HSV motions for consideration at the CAHS annual general meeting to be held in Brisbane on 27 May 2016

(CAHS = Council of Australian Humanist Societies)

(as approved by members meeting on 14 Feb)

HSV 1. That CAHS promote general religious education including Humanism in schools throughout Australia, on the Victorian model.

Rationale.  In a trail-blazing move Victorian Curriculum & Assessment Authority is developing a curriculum to cover the basics of Buddhism, Christianity, Hinduism, Islam, Judaism and Secular Humanism & Rationalism for students from kindergarten to year 10. See ‘Learning about world views and religions’ (VCAA, 2015). The aim is to teach about the prevalent world-views impartially and without prescription, which is not an impossible task, according to the Toledo Principles adopted by Organization for Security & Co-operation in Europe. Australian Humanists have long urged the teaching of comparative religions in school, whether to expose the absurdities or just to undercut the prejudices that fuel sectarian conflict. Reference, a Victorian example from 1973.

HSV 2. That CAHS coordinate the production of a brief introduction to Humanism for Australian schools.

  Rationale.  From 2017 Victorian schools will be required to teach about ‘secular humanism and rationalism’. Some member societies may already have produced booklets which could be combined into one, edited and designed professionally and issued to schools nationally. A colourful and lively model is the book commissioned by British Humanist Association, What is Humanism? How do you live without a god? And Other Big Questions for Kids, by Michael Rosen & Annemarie Young (48 pages, hardback, Wayland, 2015), which is intended for all schools in the country. The emphasis on English celebrities is a drawback, from the Australian point of view.

HSV 3. That CAHS inform IHEU’s annual Freedom of Thought Report of the effect of religious privilege and appeal to canon law in covering up child abuse in Australia.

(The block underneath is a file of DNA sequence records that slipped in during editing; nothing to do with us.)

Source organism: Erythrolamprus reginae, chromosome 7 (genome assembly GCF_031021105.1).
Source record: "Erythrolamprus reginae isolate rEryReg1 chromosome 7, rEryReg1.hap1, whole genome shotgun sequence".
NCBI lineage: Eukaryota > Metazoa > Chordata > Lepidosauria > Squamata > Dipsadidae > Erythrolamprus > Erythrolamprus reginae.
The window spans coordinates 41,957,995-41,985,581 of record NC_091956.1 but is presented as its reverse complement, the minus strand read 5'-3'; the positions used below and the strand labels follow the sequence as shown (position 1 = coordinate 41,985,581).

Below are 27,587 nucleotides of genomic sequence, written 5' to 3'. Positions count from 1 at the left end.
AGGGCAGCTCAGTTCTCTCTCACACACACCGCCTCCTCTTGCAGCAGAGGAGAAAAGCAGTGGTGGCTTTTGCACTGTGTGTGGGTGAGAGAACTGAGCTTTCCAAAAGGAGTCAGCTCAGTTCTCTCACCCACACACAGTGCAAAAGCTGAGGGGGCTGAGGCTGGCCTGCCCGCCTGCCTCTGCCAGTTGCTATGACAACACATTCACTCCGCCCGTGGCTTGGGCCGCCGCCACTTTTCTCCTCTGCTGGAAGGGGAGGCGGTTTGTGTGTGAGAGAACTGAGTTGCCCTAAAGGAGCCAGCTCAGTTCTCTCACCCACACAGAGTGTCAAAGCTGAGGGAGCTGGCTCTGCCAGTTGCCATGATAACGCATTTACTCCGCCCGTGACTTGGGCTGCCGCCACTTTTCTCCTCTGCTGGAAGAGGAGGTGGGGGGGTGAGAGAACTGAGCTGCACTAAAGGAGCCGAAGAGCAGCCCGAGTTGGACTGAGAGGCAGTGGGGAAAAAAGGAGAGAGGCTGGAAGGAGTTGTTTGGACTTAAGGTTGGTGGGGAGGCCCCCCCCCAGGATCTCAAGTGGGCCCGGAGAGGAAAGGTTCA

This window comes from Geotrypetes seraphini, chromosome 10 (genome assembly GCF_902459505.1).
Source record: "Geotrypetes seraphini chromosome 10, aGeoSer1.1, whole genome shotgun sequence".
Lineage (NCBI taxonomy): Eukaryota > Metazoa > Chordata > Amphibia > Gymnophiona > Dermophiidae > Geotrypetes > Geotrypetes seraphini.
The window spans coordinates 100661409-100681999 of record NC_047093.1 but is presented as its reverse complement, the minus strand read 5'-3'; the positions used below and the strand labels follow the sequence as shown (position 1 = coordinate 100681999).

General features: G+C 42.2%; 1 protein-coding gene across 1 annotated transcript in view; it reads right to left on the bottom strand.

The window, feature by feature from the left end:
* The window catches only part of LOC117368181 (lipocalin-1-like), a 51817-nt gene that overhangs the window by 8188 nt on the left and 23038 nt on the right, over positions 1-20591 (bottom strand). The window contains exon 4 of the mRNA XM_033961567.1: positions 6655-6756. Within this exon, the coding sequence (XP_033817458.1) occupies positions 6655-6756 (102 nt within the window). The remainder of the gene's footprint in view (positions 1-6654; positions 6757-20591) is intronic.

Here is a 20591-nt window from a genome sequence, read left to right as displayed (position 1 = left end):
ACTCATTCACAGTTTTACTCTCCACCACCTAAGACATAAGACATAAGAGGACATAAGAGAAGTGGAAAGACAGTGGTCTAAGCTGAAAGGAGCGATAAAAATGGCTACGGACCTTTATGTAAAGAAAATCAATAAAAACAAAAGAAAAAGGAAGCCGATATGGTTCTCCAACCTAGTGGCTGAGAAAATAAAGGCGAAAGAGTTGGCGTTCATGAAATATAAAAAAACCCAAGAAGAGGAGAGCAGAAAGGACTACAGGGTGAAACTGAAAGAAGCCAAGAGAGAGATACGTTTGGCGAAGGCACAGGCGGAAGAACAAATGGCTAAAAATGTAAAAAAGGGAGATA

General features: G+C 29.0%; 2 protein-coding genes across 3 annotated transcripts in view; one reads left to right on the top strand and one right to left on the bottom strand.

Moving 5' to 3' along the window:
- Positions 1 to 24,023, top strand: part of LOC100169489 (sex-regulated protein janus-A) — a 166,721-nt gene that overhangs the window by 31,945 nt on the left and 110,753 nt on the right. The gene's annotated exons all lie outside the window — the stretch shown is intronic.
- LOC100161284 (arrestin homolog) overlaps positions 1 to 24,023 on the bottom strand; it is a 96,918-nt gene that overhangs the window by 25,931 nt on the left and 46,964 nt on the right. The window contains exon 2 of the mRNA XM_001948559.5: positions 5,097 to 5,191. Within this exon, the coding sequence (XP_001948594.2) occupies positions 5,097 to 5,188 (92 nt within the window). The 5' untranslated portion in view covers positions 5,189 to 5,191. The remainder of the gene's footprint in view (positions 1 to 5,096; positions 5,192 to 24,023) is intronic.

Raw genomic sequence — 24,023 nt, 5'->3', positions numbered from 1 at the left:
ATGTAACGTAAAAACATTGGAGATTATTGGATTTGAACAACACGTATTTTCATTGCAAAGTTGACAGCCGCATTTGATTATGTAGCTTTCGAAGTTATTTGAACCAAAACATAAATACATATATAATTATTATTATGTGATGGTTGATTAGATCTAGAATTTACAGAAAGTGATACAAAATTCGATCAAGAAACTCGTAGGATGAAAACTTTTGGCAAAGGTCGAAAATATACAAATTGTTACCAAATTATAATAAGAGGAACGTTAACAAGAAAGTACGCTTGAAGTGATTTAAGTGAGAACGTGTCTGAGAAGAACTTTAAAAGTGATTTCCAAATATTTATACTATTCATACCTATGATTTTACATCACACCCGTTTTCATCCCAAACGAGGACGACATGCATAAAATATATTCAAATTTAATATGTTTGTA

Rationale.  Although that publication may not be concerned about child abuse per se, the history and findings of the Victorian Parliamentary Inquiry into the Handling of Child Abuse by Religious & Other Organizations (2013) and the federal Royal Commission into Institutional Responses to Child Sexual Abuse (ongoing) present ample evidence of religious privilege being responsible for much serious abuse going unreported until too late. It was a climate that suppressed criticism of religious institutions and so comes within the scope of the Freedom of Thought Report.

HSV 4. That CAHS urge all States and Territories to legislate for physician-assisted dying.

Rationale.  This reform is a long-established goal of Australian Humanists but the time for it is now, particularly with the discrediting of churches as repositories of wisdom.

HSV 5. That CAHS protest against inhumane detention of asylum seekers.

Rationale.  Recent action by professional health workers, refusing to co-operate with Border Protection Force in discharging a child to indefinite detention, demands solidarity from human-rights campaigners. Humanists should not be left behind. The government’s outsourcing of immigration detention precludes democratic accountability, and its denigration of Human Rights Commissioner Gillian Triggs is unconscionable and authoritarian.

Stephen Stuart, secretary

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